Five Most Rancid Bands in Punk Rock

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On Thursday, legendary punk revivalists Rancid return to Revolution Live to summon bruised memories of moshing and slam-dancing in the '90s before setting sail on the Salty Dog Cruise with Flogging Molly and Frank Turner. Despite its name, Rancid has never stood out for being foul in any way. If it's known for anything, Rancid is synonymous with fun, infectious pop-punk/ska ditties like "Fall Back Down," "Roots Radical," "Time Bomb," and the smash radio hit "Ruby Soho." Still, if not Tim Armstrong and company, who would fall under the category of the most "rancid" punk /ska bands?

We're leaving off this list the forefathers of punk, the Sex Pistols, since, with their dick-themed name and reputation as one of the catalysts that began a tradition of pissing on traditional values and what's considered acceptable or decent in modern rock 'n' roll, they're sort of a "no duh" pick. Instead, these are the bands that lived up to the "rancid" standard and, in some cases, surpassed it.

5. Cherry Poppin' Daddies. Cherry Poppin' Daddies incorporated a heavy dose of ska into their music and fall into the "rancid" category for all the wrong reasons. They're a terrible band with a terrible name: Doesn't Cherry Poppin' Daddies sound a little... rapey? The name was taken from a jive phrase that appeared on race records aimed at African-Americans in the early part of the 20th Century. That being said, once you break down the individual parts, cherry popping, as in taking a young girl's virginity, and daddy, either literally (eww) or as in an older man, that shit just feels wrong.

4. Dead Kennedys. The Dead Kennedys were around for less than a decade, but for many punks, they're one of the most influential bands in the canon. Not the Pol Pot protest song "Holiday in Cambodia" nor the boozy "Too Drunk to Fuck" brought them as much infamy as the poster art for 1985's Frankenchrist. Tucked away inside the original record sleeve was a poster of a rather salacious nature (if your pervy eyes want to see it, Google "dead kennedys frankenchrist poster"; just don't do it at work... unless you work at a sex shop). The offending art brought criminal charges against band members for "distribution of harmful matter to minors," though all charges were eventually dropped.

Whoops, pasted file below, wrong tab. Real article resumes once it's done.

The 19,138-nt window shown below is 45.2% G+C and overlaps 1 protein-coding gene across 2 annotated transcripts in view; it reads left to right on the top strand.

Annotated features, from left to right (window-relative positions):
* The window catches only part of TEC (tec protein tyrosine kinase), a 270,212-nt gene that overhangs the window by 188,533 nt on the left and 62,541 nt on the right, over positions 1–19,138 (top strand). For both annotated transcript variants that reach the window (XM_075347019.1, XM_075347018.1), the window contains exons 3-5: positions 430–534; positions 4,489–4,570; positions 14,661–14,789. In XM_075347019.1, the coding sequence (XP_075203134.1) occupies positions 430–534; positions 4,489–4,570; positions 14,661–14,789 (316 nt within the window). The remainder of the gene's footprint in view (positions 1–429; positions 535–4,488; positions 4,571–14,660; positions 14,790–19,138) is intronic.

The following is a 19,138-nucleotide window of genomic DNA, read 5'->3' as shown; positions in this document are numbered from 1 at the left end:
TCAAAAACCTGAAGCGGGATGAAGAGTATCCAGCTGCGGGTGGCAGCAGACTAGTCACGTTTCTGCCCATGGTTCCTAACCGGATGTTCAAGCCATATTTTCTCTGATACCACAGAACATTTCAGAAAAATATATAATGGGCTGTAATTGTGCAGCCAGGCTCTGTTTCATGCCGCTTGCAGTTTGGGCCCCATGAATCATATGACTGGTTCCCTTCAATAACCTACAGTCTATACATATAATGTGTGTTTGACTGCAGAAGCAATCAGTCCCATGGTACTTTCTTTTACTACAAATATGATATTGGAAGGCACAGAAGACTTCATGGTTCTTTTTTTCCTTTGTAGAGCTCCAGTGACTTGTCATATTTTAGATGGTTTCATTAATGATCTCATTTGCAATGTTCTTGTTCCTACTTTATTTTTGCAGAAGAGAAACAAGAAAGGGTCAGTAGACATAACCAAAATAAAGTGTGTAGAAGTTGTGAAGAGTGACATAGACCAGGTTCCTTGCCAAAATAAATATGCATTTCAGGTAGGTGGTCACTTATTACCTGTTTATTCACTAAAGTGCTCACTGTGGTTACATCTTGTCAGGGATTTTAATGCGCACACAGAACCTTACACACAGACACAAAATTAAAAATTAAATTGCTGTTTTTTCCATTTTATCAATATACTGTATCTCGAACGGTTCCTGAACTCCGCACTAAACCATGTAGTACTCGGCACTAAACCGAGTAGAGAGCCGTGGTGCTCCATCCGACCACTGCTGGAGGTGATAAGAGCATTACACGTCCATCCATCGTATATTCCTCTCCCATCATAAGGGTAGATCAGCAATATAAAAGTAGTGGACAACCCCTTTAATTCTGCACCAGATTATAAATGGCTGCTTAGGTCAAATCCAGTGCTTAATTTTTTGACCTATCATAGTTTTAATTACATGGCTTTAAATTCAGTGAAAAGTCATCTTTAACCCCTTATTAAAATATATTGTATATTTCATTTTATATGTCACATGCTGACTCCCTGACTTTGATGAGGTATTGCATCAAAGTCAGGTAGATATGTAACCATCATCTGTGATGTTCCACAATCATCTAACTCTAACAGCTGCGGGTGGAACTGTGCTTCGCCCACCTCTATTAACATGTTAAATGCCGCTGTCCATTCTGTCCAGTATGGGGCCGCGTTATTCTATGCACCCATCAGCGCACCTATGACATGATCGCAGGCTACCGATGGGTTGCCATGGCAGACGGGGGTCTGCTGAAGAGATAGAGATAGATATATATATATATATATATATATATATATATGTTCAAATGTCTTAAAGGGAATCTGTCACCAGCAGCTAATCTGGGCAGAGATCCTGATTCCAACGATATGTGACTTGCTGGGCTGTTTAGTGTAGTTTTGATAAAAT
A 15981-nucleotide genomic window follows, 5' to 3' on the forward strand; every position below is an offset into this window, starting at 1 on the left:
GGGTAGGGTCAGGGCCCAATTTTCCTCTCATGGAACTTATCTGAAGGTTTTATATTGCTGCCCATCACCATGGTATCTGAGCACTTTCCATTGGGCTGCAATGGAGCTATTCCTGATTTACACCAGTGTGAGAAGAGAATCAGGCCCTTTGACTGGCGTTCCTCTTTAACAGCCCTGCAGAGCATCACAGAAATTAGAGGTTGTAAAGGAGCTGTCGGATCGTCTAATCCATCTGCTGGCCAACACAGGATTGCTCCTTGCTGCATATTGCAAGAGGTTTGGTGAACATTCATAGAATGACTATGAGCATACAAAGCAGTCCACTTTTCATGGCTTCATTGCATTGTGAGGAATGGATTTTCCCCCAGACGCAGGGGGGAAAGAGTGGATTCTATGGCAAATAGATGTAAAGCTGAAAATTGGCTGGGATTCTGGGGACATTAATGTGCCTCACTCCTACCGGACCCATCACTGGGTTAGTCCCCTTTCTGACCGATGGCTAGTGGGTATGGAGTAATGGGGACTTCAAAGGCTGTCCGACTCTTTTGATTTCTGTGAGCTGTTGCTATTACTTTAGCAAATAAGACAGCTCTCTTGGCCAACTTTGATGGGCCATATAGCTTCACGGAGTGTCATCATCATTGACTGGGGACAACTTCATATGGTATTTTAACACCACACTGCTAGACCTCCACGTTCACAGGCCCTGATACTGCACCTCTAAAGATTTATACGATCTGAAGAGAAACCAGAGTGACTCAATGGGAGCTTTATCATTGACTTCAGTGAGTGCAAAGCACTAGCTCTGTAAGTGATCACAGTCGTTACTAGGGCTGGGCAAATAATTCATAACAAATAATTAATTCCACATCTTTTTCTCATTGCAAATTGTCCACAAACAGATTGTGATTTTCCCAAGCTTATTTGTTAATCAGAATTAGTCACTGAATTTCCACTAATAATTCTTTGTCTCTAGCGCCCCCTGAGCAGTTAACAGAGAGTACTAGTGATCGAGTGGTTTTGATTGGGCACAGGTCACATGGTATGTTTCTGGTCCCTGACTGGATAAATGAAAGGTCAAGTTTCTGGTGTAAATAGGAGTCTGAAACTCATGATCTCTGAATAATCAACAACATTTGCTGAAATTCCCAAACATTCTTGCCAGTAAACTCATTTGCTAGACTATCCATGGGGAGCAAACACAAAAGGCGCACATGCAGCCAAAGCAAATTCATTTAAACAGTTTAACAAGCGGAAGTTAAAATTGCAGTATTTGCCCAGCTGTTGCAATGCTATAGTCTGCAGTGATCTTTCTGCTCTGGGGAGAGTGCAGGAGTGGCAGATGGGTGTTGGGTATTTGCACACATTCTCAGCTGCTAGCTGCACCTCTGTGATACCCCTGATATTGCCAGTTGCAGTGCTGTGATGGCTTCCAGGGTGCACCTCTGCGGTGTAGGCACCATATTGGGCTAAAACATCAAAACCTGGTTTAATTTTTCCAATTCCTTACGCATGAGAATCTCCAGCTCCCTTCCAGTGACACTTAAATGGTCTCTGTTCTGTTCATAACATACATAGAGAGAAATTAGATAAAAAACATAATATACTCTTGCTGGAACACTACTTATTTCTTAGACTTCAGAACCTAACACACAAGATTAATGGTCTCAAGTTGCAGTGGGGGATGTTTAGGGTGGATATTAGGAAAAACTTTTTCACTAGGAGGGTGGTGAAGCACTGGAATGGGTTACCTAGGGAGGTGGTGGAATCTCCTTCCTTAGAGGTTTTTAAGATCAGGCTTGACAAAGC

3. Iggy Pop and the Stooges. Throughout the '70s, the freewheeling Iggy Pop and his Stooges became known for some kick-ass shows that often found Pop smearing burger meat or peanut butter on his bare chest, working himself into a frenzy during his stage dives, slicing his skin with shards of glass, or occasionally exposing himself to the crowd. Oh, and there were the stories of the band doing heroin together at a place dubbed the "Fun House," where, after shooting up, they'd squirt the walls with blood from their syringes. You know, for funsies.

2. NOFX. Who hasn't NOFX pissed off? The president, LGBT groups, heavy-metal fans, animal activists, and on and on. Perpetually setting the example is founder and frontman Fat Mike, who over the years is proud of a great many things most of us might not be. Highlights of his achievements include his alter ego, Cokie the Clown, who enjoys blowing fake cocaine into people's faces; the cover of 1996's Heavy Petting Zoo, featuring a man finger-banging a sheep; and the time in SXSW 2010 when he urinated into a Patrón bottle and served up shots of it to members of the audience. (He later claimed that he switched bottles and that the drinks were pee-free.)

1. T.S.O.L. Anarchists T.S.O.L. shocked the establishment with a different tactic on their 1981 goth-punk classic Dance With Me. "Code Blue" is a love song to, of all things, necrophilia. The chorus isn't subtle about their romance with the dead: "?'Cause I can do what I want/And they won't complain/I wanna fuck, I wanna fuck the dead." Better yet is the final verse of the song, which is about as rancid as lyrics go: "Never on the rag or say leave me alone/They don't scream, and they don't moan/Don't even cry if I shoot in their hair/Lying on the table she smiles and she stares." Dr. Frankenstein's ideal woman.


7 p.m. Thursday, March 17, at Revolution Live, 100 SW Third Ave., Fort Lauderdale. Tickets cost $27 plus fees. Visit ticketmaster.com.

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